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On Fri, Oct 21, 2011 at 15:40:30 -0500, Mike Spinzer wrote:
> I try to find a way to handle SSH connections differently depending if it comes from a 'trusted" computer or from an unknown computer (for instance giving access to a shell versus allowing only scp/sftp in a chrooted environment).
> Using the IP address is not a solution since a trusted computer can be a laptop that is connected somewhere on Internet.
> One solution could be to use the client public key fingerprint; the server would then keep a white list of public key fingerprints that represent the trusted computers.
> However I can't find a way to implement this.
> I tried with the Match directive, but this one doesn't take such parameter
> I tried too with a ForceCommand, but fount no way to configure sshd to transmit the public key fingerprint to the script.
> Is there any way to do that?
> Thanks a lot for your help,
You first need to define what you mean by "trusted computer" in this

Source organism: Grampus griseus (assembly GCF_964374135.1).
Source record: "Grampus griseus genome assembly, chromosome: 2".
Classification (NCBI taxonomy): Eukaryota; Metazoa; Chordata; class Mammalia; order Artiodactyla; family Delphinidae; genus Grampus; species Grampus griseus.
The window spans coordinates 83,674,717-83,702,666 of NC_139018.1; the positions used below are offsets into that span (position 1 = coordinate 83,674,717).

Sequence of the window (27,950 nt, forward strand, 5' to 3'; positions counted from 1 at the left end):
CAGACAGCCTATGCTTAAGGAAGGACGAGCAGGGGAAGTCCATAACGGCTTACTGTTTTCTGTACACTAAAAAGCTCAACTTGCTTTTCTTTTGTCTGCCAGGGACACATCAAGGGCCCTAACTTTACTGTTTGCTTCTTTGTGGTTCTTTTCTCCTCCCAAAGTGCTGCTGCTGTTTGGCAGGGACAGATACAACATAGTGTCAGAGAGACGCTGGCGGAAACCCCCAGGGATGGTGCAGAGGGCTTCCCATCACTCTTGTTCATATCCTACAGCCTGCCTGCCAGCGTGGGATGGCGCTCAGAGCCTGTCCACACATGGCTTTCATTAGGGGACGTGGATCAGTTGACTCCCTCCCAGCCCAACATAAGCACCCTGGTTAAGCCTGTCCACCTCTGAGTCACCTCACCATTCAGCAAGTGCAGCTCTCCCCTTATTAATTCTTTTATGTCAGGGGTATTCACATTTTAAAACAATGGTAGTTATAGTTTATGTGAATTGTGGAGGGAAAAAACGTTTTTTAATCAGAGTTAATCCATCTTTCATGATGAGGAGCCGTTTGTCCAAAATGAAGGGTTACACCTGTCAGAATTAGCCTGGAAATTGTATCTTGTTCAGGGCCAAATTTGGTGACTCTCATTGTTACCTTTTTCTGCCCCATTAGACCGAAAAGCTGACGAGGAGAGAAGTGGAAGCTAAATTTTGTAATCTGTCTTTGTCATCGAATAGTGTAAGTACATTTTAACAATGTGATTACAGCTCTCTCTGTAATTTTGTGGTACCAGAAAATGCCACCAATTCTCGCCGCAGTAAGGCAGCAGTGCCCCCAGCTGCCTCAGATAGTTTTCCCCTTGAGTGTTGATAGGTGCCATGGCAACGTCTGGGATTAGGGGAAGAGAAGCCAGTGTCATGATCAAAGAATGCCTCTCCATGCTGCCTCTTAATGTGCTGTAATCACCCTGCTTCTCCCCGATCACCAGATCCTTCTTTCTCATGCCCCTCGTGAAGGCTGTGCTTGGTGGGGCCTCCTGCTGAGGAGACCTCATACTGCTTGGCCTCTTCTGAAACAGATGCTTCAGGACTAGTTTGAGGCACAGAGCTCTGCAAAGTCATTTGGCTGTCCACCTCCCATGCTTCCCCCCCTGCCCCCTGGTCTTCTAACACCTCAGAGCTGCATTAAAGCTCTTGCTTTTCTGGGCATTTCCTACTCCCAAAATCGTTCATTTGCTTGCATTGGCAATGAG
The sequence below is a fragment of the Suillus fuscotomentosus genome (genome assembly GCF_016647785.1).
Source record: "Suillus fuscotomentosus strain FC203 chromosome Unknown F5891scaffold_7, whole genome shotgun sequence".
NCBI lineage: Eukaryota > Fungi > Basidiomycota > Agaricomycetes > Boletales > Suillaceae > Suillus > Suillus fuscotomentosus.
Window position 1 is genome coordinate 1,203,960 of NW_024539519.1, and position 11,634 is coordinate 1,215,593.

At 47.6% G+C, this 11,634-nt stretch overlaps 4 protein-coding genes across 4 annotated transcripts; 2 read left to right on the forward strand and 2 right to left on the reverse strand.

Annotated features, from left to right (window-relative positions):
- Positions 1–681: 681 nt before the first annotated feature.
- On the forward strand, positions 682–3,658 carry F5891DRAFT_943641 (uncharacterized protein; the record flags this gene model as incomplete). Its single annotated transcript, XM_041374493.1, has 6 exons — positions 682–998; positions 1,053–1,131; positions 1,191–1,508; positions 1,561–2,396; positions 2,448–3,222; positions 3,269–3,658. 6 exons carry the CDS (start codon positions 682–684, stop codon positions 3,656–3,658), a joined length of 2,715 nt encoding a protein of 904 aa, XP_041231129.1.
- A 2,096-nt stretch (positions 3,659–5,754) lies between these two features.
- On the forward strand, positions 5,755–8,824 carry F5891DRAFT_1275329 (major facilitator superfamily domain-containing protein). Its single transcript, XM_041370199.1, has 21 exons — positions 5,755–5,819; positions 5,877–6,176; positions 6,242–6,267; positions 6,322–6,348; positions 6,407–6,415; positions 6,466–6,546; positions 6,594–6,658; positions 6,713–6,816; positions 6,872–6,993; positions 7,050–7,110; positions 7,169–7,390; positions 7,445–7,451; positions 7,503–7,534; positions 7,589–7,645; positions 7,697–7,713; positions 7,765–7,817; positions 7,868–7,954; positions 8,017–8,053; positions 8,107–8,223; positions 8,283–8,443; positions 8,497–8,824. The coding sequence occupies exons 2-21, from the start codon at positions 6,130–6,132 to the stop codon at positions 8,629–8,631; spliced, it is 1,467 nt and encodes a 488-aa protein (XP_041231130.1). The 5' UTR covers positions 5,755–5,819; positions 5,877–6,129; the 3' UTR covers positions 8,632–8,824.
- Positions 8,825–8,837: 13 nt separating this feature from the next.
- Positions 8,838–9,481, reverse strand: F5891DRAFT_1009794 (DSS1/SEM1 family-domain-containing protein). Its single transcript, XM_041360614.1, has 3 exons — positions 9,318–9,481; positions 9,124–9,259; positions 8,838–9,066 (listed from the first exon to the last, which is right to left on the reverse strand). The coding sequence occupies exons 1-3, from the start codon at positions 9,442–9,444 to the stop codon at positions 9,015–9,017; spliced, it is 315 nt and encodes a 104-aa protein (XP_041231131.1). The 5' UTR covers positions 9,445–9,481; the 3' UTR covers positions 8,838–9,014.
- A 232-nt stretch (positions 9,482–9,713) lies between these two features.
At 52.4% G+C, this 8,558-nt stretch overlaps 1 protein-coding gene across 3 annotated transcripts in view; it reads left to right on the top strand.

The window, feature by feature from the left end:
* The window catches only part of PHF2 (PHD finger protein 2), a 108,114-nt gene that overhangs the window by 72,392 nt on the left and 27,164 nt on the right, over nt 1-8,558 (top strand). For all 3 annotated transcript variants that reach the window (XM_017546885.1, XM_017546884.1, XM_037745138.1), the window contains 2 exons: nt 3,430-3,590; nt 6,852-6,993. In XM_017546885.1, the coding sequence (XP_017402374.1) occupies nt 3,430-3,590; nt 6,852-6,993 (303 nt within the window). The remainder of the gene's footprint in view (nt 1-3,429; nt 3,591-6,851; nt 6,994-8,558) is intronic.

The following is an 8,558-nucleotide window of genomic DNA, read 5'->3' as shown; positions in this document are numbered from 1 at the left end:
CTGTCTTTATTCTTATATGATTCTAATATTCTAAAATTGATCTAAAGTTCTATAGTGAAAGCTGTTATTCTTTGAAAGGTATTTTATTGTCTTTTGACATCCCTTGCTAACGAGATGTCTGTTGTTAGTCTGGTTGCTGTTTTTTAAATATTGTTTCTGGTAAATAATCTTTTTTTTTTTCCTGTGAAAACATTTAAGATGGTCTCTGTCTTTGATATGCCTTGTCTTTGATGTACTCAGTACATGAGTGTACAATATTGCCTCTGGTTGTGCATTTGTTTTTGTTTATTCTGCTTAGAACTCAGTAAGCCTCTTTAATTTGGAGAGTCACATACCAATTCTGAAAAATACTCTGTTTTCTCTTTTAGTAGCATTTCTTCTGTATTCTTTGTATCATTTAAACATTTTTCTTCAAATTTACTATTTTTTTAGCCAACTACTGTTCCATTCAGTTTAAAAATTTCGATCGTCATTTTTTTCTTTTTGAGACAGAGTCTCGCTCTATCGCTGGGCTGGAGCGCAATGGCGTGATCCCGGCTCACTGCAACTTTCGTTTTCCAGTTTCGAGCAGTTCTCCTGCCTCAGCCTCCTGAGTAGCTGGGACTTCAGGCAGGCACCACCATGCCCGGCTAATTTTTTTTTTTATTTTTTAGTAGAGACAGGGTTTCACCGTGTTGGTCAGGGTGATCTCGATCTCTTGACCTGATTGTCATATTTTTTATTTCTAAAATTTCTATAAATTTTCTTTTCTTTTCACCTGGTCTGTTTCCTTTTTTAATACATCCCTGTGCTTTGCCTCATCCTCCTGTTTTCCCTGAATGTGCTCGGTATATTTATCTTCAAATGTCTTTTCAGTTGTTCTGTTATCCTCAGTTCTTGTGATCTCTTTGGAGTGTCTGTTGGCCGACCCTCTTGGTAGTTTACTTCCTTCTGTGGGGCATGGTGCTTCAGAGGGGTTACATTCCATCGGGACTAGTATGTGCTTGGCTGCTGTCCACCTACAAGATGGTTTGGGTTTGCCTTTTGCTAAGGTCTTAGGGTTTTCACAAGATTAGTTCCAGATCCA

context. You presumably mean a set of public-keys for which you have
greater confidence and are thus willing to permit greater access.
However, unless the client and server systems are configured to use
hostbased authentication, the public key is really associated with a user _not_
a computer. In that case, you could place all "untrusted" users in a single
group and use the Match directive to force a command such as
sftp-server. Or you could set the shell for these untrusted users to
scponly; asuming that scponly is still around.
-- Iain Morgan _______________________________________________ openssh-unix-dev mailing list email@example.com https://lists.mindrot.org/mailman/listinfo/openssh-unix-dev